Whether carbon buzz has filled your Twitter feed or your neighbor just enrolled some acres, you’re bound to have questions about carbon markets and the many programs out there. Let’s start by answering the basics.
Corporations face increasing pressure from investors, employees and customers to reduce their greenhouse gas emissions. To offset their pollution, these companies purchase carbon credits as a way to “make up” for their emissions today, and agriculture is one of the avenues to do that.
Carbon programs help farmers generate carbon credits from implementing soil health practices that sequester carbon dioxide from the atmosphere and into their soil. These practices include cover cropping and reduced tillage.
This simple overview shows how it works:
Imagine the time, effort, and science needed to generate and sell a carbon credit. To get paid, farmers must measure their carbon sequestration rates field by field, certify their credits with regulatory bodies, and then negotiate credit prices with individual companies.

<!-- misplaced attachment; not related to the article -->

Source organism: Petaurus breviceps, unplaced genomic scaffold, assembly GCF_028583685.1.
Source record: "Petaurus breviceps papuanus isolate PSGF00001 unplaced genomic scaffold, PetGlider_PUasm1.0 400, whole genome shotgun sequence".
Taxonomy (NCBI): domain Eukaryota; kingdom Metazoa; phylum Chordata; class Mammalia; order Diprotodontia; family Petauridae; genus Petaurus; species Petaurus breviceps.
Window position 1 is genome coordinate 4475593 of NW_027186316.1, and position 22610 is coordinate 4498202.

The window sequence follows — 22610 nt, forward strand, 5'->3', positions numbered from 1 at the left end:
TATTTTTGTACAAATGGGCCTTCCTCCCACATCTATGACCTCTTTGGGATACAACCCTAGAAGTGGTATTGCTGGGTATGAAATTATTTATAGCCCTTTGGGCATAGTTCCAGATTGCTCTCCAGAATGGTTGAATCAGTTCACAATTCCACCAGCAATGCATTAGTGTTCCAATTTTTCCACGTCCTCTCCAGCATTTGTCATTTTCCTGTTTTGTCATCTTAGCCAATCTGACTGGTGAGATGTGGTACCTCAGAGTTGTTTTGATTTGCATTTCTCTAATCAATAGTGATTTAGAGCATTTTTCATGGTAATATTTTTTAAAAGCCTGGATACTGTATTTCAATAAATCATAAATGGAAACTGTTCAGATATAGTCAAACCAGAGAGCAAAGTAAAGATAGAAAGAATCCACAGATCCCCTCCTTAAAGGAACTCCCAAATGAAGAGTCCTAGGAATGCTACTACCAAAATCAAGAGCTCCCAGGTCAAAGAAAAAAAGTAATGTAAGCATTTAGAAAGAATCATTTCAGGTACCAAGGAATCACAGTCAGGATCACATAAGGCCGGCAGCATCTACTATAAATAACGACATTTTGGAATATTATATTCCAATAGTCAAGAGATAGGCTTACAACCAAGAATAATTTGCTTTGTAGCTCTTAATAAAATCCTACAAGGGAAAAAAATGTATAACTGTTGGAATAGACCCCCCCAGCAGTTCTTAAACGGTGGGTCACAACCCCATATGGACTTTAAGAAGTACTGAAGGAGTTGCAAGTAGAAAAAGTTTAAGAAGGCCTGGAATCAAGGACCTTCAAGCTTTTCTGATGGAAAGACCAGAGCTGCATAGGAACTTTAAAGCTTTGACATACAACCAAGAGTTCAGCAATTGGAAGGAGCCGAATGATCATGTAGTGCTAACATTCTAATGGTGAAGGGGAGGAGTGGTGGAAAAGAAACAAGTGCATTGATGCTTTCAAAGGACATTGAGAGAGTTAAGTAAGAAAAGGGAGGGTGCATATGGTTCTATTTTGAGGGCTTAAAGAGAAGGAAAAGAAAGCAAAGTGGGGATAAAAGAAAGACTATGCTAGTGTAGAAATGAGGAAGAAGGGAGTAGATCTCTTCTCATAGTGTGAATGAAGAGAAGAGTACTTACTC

Corteva helps farmers click the “easy button” on carbon by acting as an aggregator — helping you access a carbon credit marketplace while building trust among buyers that they’re purchasing premium, certified credits.
Farmers can access numerous newly launched carbon programs. Many pay $5-$20 per acre/year for the greenhouse gas (GHG) sequestered by introducing eligible regenerative practices like cover cropping and/or reduced tillage. Many also require farmers to sign a long-term contract (in some cases from 10 to 20 years) to implement these practices and submit practice data annually. From there, farmers receive a yearly cash payout for the verified and validated practices they’ve implemented, either by acre or credits earned.
Here’s how our program works:
Corteva launched its Carbon Initiative with farmers in mind, taking the risk out of an emerging marketplace and allowing you to engage on your terms. We offer:
Not sure which carbon program to trust? Here are 6 features to look for in any carbon contract.